The process for me, of pulling this youth program together has been challenging because working with children has been such an unfamiliar experience for me. Even though I have three adult children (who made it to adulthood), my parenting style was more of the making sure they were fed, clothed and at soccer practice on time and less of the being present with them, or helping them to understand feelings and reassuring them that everything was going to be okay and each child was perfect, whole and complete just the way they are. Over the last 10 years and especially since my introduction to CSLT, I have talked to my kids about the emotional support they did not receive, but desired, and have found that I can supply that now. I feel that I’m a better parent to them now than I was in their youth.

Assembling the youth program has involved reviewing three weeks of the 52-week curriculum, which has 6 different lessons for Preschool-High School. The lessons are very long and involved and being able to follow them seemed overwhelming. Meeting with Pat Masters, we simplified the curriculum to a basic format of Spiritual Truth from the CSL curriculum, Readings from the CSL curriculum, asking a question and discussion followed by a Craft and Closing Prayer. The Volunteer teachers can use the supplied curriculum and suggested readings (we have them all) to prepare for the class. The curriculum provides a thorough discussion of a topic with a summary so we can talk about a topic easily with the kids.

It turns out that I am having fun putting together the lessons and preparing the crafts. We will be making turtle symbols on river rocks, dusting our auras with turkey vulture feathers and doing Tai Chi for Kids. And that is just the next few weeks! I look forward to spending time with the kids.

My initial thought was that I would miss out on not being in the service but meeting with the children will be another way of nurturing myself. I wish that I had been exposed to SOM when I was young and since, as Maria said, we’re all the same age, I will be exposing that young person in Marya to Science of Mind in a new way. Teachers will receive a copy of the service at no charge so we can hear the Sunday talk & the fantastic music.

The young person returned to the service, with his two teachers, before the last song so all were present for the Closing Song & the after-service dance party. Please speak with me if you’re interested in getting involved.

–Marya Wheeler

Put Your Own Mask On First

Ram Dass is reported to have said, “If you (mistakenly) think you are enlightened, go spend a week with your family”. Those of us fortunate enough to still have family around, and visit them occasionally, get to be reminded of this great truth. Family dynamics are among the most soul challenging experiences any of us can have. This is especially true if we don’t see our family frequently. All of us change constantly; they still remember us as they knew us, or as they wish to remember us. Neuroscience tells us that what people experience of us is 10-20% what they perceive from the actual interaction, and 80-90% what they remember, or what they imagine. This is also true for each of us.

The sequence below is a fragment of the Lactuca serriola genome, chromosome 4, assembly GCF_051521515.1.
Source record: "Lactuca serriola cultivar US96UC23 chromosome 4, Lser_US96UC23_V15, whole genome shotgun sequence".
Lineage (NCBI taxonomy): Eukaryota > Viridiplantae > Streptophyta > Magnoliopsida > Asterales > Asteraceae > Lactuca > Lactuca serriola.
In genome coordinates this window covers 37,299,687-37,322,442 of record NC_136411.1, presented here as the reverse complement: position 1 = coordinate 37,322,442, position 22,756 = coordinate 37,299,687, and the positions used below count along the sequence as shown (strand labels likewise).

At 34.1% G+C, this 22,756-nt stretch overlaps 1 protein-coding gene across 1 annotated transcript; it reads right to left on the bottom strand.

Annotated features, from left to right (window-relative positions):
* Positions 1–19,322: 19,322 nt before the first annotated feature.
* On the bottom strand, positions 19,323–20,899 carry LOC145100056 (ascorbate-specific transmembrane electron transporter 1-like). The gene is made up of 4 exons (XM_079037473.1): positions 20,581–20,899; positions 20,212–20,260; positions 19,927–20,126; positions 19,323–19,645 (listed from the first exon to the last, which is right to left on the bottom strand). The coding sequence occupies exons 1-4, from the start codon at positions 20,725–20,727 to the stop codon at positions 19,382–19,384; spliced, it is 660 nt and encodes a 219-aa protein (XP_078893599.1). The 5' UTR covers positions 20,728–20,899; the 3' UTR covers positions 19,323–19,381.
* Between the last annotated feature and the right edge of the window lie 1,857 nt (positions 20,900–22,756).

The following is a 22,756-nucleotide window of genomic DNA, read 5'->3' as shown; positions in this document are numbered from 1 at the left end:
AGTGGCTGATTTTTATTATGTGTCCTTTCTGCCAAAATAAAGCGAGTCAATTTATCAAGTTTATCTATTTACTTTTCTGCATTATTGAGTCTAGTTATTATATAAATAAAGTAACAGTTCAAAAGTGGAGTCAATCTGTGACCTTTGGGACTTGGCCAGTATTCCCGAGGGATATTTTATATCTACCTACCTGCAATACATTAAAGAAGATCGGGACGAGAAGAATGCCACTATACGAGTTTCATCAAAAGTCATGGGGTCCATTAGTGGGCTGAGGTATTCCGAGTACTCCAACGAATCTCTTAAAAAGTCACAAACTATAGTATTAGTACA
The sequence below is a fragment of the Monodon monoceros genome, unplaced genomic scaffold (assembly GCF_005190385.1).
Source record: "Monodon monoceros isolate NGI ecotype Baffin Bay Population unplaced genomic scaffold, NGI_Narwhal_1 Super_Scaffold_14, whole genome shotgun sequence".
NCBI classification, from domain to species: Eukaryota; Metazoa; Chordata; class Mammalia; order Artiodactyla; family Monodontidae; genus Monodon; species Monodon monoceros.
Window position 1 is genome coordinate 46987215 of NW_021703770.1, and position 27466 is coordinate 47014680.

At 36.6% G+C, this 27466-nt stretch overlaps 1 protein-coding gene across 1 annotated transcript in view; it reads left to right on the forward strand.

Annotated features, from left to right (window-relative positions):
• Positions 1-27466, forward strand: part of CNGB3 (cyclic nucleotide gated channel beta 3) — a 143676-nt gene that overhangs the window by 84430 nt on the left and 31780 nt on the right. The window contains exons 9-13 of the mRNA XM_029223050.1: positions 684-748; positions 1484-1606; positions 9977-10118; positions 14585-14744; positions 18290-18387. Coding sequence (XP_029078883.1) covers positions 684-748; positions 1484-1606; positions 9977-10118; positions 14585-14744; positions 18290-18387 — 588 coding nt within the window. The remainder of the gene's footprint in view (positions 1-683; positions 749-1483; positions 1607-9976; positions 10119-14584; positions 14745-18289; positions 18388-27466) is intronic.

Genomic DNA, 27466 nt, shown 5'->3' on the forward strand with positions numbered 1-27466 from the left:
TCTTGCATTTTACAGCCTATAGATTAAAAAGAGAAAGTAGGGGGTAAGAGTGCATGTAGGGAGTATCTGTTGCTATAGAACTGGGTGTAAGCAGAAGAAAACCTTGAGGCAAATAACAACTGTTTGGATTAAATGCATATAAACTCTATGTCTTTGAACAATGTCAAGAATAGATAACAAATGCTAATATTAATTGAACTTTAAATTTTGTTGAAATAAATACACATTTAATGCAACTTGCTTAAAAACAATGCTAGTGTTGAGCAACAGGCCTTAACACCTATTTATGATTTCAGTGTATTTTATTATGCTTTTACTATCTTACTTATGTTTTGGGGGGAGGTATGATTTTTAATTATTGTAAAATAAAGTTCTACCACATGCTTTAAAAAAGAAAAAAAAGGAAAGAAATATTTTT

I’ve also been thinking a lot about expectations and disappointment and the scenarios we build in our minds about how things ‘should’ be. Especially around major holidays. And that thing Buddhists call attachment. Typically, we think of attachment to ‘stuff’, but it applies more to stories that people will behave a certain way, or respond to us like we want them to, or that things will be as they have always been, or that we can stop time, or that we can precisely control exact outcomes, or ….

All this backstory brings me to the statement made by flight attendants before every flight, and by self care gurus everywhere, reminding us that if we don’t “put our own (oxygen) masks on first…”, and take conscious note of our own needs, desires, intentions, stories, expectations, beliefs, boundaries, etc., we have stripped ourselves of our ability to respond to our life experiences, whatever they may be, in a supportive, affirming way. Any time we link our sense of wellbeing to our expectation that any other person will act a certain way, we have limited our ability to be present with what is actually happening and reduced our ability to decide how we choose to perceive and remember the events of our lives.